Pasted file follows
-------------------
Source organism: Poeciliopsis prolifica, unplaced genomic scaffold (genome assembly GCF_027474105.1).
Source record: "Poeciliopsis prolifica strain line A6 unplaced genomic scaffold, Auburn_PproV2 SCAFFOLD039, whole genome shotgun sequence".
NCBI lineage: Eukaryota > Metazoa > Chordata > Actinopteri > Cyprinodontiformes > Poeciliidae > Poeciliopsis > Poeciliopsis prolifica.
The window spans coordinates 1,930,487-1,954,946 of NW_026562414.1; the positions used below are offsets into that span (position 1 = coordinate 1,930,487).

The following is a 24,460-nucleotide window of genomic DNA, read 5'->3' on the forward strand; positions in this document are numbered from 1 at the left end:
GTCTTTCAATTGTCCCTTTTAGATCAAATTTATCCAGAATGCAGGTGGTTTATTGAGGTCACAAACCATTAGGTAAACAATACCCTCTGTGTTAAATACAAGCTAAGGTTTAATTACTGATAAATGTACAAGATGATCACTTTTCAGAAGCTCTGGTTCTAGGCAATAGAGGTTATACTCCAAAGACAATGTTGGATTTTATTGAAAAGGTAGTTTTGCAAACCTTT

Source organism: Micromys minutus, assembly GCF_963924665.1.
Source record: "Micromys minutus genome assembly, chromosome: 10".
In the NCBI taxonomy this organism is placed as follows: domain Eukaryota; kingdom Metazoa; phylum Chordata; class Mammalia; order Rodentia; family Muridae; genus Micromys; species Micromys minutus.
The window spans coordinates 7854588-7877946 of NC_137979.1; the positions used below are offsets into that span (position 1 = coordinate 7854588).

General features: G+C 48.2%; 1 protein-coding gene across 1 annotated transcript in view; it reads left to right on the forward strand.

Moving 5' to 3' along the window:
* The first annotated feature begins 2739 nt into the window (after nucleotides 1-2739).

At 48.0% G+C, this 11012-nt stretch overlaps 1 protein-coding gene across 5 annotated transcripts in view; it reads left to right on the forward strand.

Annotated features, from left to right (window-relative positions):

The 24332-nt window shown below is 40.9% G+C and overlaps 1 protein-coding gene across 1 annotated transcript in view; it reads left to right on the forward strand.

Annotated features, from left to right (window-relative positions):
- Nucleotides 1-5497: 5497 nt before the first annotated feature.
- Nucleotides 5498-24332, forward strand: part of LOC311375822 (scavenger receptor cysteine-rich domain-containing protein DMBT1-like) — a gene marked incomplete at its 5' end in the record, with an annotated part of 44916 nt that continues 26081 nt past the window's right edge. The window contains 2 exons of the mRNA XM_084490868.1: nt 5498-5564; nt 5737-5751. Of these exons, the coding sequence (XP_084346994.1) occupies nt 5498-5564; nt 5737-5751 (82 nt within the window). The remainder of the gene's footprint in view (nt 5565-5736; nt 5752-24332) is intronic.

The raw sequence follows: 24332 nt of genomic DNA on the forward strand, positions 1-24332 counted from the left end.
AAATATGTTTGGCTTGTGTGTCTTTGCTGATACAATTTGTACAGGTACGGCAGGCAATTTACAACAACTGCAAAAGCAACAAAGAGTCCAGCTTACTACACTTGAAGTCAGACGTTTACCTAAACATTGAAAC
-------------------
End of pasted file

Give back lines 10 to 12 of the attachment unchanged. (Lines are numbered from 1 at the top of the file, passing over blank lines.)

The window spans coordinates 7854588-7877946 of NC_137979.1; the positions used below are offsets into that span (position 1 = coordinate 7854588).

General features: G+C 48.2%; 1 protein-coding gene across 1 annotated transcript in view; it reads left to right on the forward strand.

Moving 5' to 3' along the window: